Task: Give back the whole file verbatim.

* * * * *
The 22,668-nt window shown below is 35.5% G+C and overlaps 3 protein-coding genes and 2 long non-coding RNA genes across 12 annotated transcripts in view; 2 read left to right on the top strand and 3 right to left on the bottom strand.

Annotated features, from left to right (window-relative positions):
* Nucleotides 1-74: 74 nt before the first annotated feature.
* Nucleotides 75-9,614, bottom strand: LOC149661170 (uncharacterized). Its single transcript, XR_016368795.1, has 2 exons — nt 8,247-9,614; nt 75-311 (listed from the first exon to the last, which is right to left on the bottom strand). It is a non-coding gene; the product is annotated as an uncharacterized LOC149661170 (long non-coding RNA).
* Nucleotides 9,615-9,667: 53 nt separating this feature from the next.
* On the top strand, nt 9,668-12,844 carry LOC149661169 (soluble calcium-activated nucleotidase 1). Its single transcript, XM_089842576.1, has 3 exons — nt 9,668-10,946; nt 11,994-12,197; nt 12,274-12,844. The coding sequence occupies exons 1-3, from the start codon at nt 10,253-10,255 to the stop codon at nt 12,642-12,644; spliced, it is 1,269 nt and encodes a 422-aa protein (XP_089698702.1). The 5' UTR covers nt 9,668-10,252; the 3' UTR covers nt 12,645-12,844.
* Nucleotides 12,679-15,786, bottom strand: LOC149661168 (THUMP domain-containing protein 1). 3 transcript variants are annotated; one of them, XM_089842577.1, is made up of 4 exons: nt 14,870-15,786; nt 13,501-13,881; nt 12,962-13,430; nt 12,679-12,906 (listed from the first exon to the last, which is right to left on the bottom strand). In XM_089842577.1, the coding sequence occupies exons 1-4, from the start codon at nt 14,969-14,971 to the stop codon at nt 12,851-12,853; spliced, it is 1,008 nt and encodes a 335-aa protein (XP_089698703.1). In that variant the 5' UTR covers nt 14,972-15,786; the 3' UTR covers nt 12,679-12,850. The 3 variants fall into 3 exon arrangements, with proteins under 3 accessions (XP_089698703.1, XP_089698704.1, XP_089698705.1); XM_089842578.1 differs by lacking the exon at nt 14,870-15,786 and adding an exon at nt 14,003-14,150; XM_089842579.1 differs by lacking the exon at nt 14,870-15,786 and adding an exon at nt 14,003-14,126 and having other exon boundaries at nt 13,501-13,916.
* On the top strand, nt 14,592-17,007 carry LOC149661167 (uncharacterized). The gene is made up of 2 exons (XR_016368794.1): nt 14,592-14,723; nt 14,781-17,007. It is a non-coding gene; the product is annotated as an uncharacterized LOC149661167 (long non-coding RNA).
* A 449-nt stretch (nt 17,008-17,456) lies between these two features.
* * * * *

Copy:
The 22,668-nt window shown below is 35.5% G+C and overlaps 3 protein-coding genes and 2 long non-coding RNA genes across 12 annotated transcripts in view; 2 read left to right on the top strand and 3 right to left on the bottom strand.

Annotated features, from left to right (window-relative positions):
* Nucleotides 1-74: 74 nt before the first annotated feature.
* Nucleotides 75-9,614, bottom strand: LOC149661170 (uncharacterized). Its single transcript, XR_016368795.1, has 2 exons — nt 8,247-9,614; nt 75-311 (listed from the first exon to the last, which is right to left on the bottom strand). It is a non-coding gene; the product is annotated as an uncharacterized LOC149661170 (long non-coding RNA).
* Nucleotides 9,615-9,667: 53 nt separating this feature from the next.
* On the top strand, nt 9,668-12,844 carry LOC149661169 (soluble calcium-activated nucleotidase 1). Its single transcript, XM_089842576.1, has 3 exons — nt 9,668-10,946; nt 11,994-12,197; nt 12,274-12,844. The coding sequence occupies exons 1-3, from the start codon at nt 10,253-10,255 to the stop codon at nt 12,642-12,644; spliced, it is 1,269 nt and encodes a 422-aa protein (XP_089698702.1). The 5' UTR covers nt 9,668-10,252; the 3' UTR covers nt 12,645-12,844.
* Nucleotides 12,679-15,786, bottom strand: LOC149661168 (THUMP domain-containing protein 1). 3 transcript variants are annotated; one of them, XM_089842577.1, is made up of 4 exons: nt 14,870-15,786; nt 13,501-13,881; nt 12,962-13,430; nt 12,679-12,906 (listed from the first exon to the last, which is right to left on the bottom strand). In XM_089842577.1, the coding sequence occupies exons 1-4, from the start codon at nt 14,969-14,971 to the stop codon at nt 12,851-12,853; spliced, it is 1,008 nt and encodes a 335-aa protein (XP_089698703.1). In that variant the 5' UTR covers nt 14,972-15,786; the 3' UTR covers nt 12,679-12,850. The 3 variants fall into 3 exon arrangements, with proteins under 3 accessions (XP_089698703.1, XP_089698704.1, XP_089698705.1); XM_089842578.1 differs by lacking the exon at nt 14,870-15,786 and adding an exon at nt 14,003-14,150; XM_089842579.1 differs by lacking the exon at nt 14,870-15,786 and adding an exon at nt 14,003-14,126 and having other exon boundaries at nt 13,501-13,916.
* On the top strand, nt 14,592-17,007 carry LOC149661167 (uncharacterized). The gene is made up of 2 exons (XR_016368794.1): nt 14,592-14,723; nt 14,781-17,007. It is a non-coding gene; the product is annotated as an uncharacterized LOC149661167 (long non-coding RNA).
* A 449-nt stretch (nt 17,008-17,456) lies between these two features.